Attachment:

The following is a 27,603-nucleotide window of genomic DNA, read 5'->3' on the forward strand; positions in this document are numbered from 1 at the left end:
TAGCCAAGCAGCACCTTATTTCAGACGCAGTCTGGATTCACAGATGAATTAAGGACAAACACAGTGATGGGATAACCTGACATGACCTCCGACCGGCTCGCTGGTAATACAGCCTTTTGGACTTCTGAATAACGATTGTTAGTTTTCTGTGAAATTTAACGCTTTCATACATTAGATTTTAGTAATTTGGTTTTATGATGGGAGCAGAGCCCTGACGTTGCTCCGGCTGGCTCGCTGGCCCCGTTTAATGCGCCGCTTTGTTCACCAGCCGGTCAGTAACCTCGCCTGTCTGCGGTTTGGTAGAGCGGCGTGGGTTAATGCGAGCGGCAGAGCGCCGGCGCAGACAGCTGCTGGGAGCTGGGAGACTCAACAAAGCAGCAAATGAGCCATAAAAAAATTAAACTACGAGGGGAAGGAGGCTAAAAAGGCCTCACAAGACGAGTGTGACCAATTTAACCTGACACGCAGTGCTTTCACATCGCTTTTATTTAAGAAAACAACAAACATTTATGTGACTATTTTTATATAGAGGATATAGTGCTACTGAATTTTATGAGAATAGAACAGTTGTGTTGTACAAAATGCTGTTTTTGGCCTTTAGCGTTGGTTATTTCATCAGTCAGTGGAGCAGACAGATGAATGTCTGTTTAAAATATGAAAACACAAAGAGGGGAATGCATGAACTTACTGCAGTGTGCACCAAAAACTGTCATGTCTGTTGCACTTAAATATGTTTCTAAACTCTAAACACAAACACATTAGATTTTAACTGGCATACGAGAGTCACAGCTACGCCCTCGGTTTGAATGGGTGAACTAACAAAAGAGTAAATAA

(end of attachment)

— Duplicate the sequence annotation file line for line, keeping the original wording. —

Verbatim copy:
The following is a 27,603-nucleotide window of genomic DNA, read 5'->3' on the forward strand; positions in this document are numbered from 1 at the left end:
TAGCCAAGCAGCACCTTATTTCAGACGCAGTCTGGATTCACAGATGAATTAAGGACAAACACAGTGATGGGATAACCTGACATGACCTCCGACCGGCTCGCTGGTAATACAGCCTTTTGGACTTCTGAATAACGATTGTTAGTTTTCTGTGAAATTTAACGCTTTCATACATTAGATTTTAGTAATTTGGTTTTATGATGGGAGCAGAGCCCTGACGTTGCTCCGGCTGGCTCGCTGGCCCCGTTTAATGCGCCGCTTTGTTCACCAGCCGGTCAGTAACCTCGCCTGTCTGCGGTTTGGTAGAGCGGCGTGGGTTAATGCGAGCGGCAGAGCGCCGGCGCAGACAGCTGCTGGGAGCTGGGAGACTCAACAAAGCAGCAAATGAGCCATAAAAAAATTAAACTACGAGGGGAAGGAGGCTAAAAAGGCCTCACAAGACGAGTGTGACCAATTTAACCTGACACGCAGTGCTTTCACATCGCTTTTATTTAAGAAAACAACAAACATTTATGTGACTATTTTTATATAGAGGATATAGTGCTACTGAATTTTATGAGAATAGAACAGTTGTGTTGTACAAAATGCTGTTTTTGGCCTTTAGCGTTGGTTATTTCATCAGTCAGTGGAGCAGACAGATGAATGTCTGTTTAAAATATGAAAACACAAAGAGGGGAATGCATGAACTTACTGCAGTGTGCACCAAAAACTGTCATGTCTGTTGCACTTAAATATGTTTCTAAACTCTAAACACAAACACATTAGATTTTAACTGGCATACGAGAGTCACAGCTACGCCCTCGGTTTGAATGGGTGAACTAACAAAAGAGTAAATAA